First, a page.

The diversification at the amino acid level was analyzed in particular for 127, 130 and 131 positions. Aminoacid diversities at these positions in all groups are shown in Table 1. The samples that present mutations at any of the three studied positions (14/28 with liver histology data) were more associated with mild biopsies (10/14, 71%) than to severe ones (4/14, 29%). When analyzing the 14 samples with wild type amino acids, more patients showed mild liver histology (8 out of 14, 57%) than severe liver disease (6 out of 14, 43%) but the differences between groups were not so pronounced as in the mutant samples.
Table 2

Nucleotide and aminoacid divergences

n

Group

X gene(Non-overlapped region)

X gene(Over-lapped region with pol gene)

CompleteX protein

% nucleotide divergence

% nucleotide divergence

% aminoacid divergence

Mean ± SD

Mean ± SD

Mean ± SD

3

F4 HBeAg(+)

1.9 ± 0.9

0.6 ± 0.4

2.28 ± 1.01

5

F4 HBeAg(−)

5.7 ± 1.7 (*)

3.2 ± 0.9 (*)

7.00 ± 1.54 (*)

5

F1b HBeAg(+)

1.4 ± 0.6

0.7 ± 0.3

1.89 ± 0.70

4

D HBeAg(+)

1.9 ± 0.7

2.5 ± 0.7

3.54 ± 0.96

7

D HBeAg(−)

4.4 ± 1.2 (*)

2.1 ± 0.6

5.66 ± 1.35 (*)

5

A HBeAg(+)

1.3 ± 0.6

0.8 ± 0.4

2.04 ± 0.77

3

A HBeAg(−)

1.9 ± 0.9

2.1 ± 0.8 (*)

3.43 ± 1.32 (*)

Genetic distances within genotypes (HBeAg status + or -) in overlapped and non-overlapped regions (analyzing nucleotides), and in the whole X protein (aminoacids). (*) denotes statistically significant differences between HBeAg +/− groups within each genotype.

Independently of the HBeAg status, higher percentages of mild liver pathology than severe one was observed in both groups: 9/15 (60%) for HBeAg(+) and 9/13 (69%) for HBeAg(−). When considering together the HBeAg status, mutants and liver pathology, the wild type HBeAg(+) group showed similar numbers for mild or severe hepatic histology (6 and 5 out of 11, respectively). But, for the mutant HBeAg(−) group, 7 out of 10 (70%) presented mild biopsies (Table 3).
Table 3

Wild type/mutants and HBeAg status related to liver disease

 

Severe

mild

DTNA

Wild type

6

8

2

Mutants

4

10

2

 

Wild type

severe

mild

HBeAg(+)

11

5

6

HBeAg(−)

3

1

2

 

Mutants

severe

mild

HBeAg(+)

4

1

3

HBeAg(−)

10

3

7

X protein aminoacid diversity at 127/130/131 positions (wild type/mutants) and HBeAg status (+/−) related to liver disease (mild/severe, according to the modified Knodell score, F ≤2 or F >2, respectively). DTNA: data not available.

These results suggest that in this particular cohort, mutations at the studied positions, associated with a HBeAg(−) status, give certain protection to evolve to more severe liver pathology, suggesting protective roles in the progression of disease [37]. The results obtained in this work and in this particular studied population do not agree with previous findings that associated 127, 130 and 131 X protein mutations with severity of disease [3842]. These findings justify further similar studies in large cohorts of patients.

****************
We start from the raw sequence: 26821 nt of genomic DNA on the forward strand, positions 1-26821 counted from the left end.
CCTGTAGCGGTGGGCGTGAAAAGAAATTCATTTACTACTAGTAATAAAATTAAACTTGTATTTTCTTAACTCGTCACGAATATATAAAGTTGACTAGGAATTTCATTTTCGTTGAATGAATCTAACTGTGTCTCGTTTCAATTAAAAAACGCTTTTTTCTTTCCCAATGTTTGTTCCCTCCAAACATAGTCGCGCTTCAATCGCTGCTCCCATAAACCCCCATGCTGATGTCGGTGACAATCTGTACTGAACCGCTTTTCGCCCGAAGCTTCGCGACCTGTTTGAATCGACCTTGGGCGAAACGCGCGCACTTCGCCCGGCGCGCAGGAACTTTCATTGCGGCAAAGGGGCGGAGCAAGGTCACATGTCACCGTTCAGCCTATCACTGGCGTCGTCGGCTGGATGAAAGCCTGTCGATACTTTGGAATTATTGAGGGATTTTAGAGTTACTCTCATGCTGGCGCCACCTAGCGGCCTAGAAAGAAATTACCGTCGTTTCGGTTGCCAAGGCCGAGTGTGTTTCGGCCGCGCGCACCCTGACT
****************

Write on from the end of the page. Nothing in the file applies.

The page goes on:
Conclusions

In conclusion, the distribution of HBV genotypes in the studied samples showed genotype F as the most prevalent, followed by D and A. Most of A2 and F1 subgenotype samples were HBeAg(+), but for D and F4 genotypes HBeAg(−) samples were more abundant. Considering X gene and protein variability, HBeAg(−) samples showed higher diversity compared to positive samples. Finally, samples with mutations at any of 127, 130 and/or 131 aminoacid positions and HBeAg(−) status could be associated with mild liver disease.

Abbreviations

ALT: 

Alanine transaminase

BCP: 

Basal core promoter

CHB: 

Chronic hepatitis B

C: 

Core

DNA: 

Deoxyribonucleic acid

dNTPs: 

Deoxyribonucleotide triphosphates

HBeAg: 

Hepatitis B virus “e” antigen

HBsAg: 

Hepatitis B virus “s” antigen

HBV: 

Hepatitis B virus

HBV-X: 

Hepatitis B virus X protein

HCV: 

Hepatitis C virus

HIV: 

Human immunodeficiency virus

Igds: 

Intragenetic distances

nt: 

Nucleotide

P: 

Polymerase

S: 

Surface

PCR: 

Polymerase chain reaction.

Declarations

Acknowledgments

This work was supported by grants of Universidad de Buenos Aires, Agencia Nacional de Promocion Cientifica y Tecnologica and Consejo Nacional de Investigaciones Cientificas y Tecnicas, Argentina.

Authors’ Affiliations

(1)
Catedra de Virologia, Facultad de Farmacia y Bioquimica, Universidad de Buenos Aires
(2)
Hospital de Infecciosas F J Muñiz, Hospital de Infecciosas F J Muñiz

References

  1. Hollinger FB, Liang TJ, et al.: Hepatitis B virus. In Fields Virology. 4th edition. Edited by: Knipe DM, Howley PM, Griffin DE, Lamb RA, Martin MA, Roizman B. Lippincott-Raven Publishers, Philadelphia, PA; 2001:2971-3036.Google Scholar
  2. Locarnini S: Molecular virology of hepatitis B virus. Semin Liver Dis 2004,24(Suppl1):3-10.PubMedView ArticleGoogle Scholar
  3. Chemin I, Zoulim F: Hepatitis B virus induced hepatocellular carcinoma. Cancer Lett 2009, 286: 52-59.PubMedView ArticleGoogle Scholar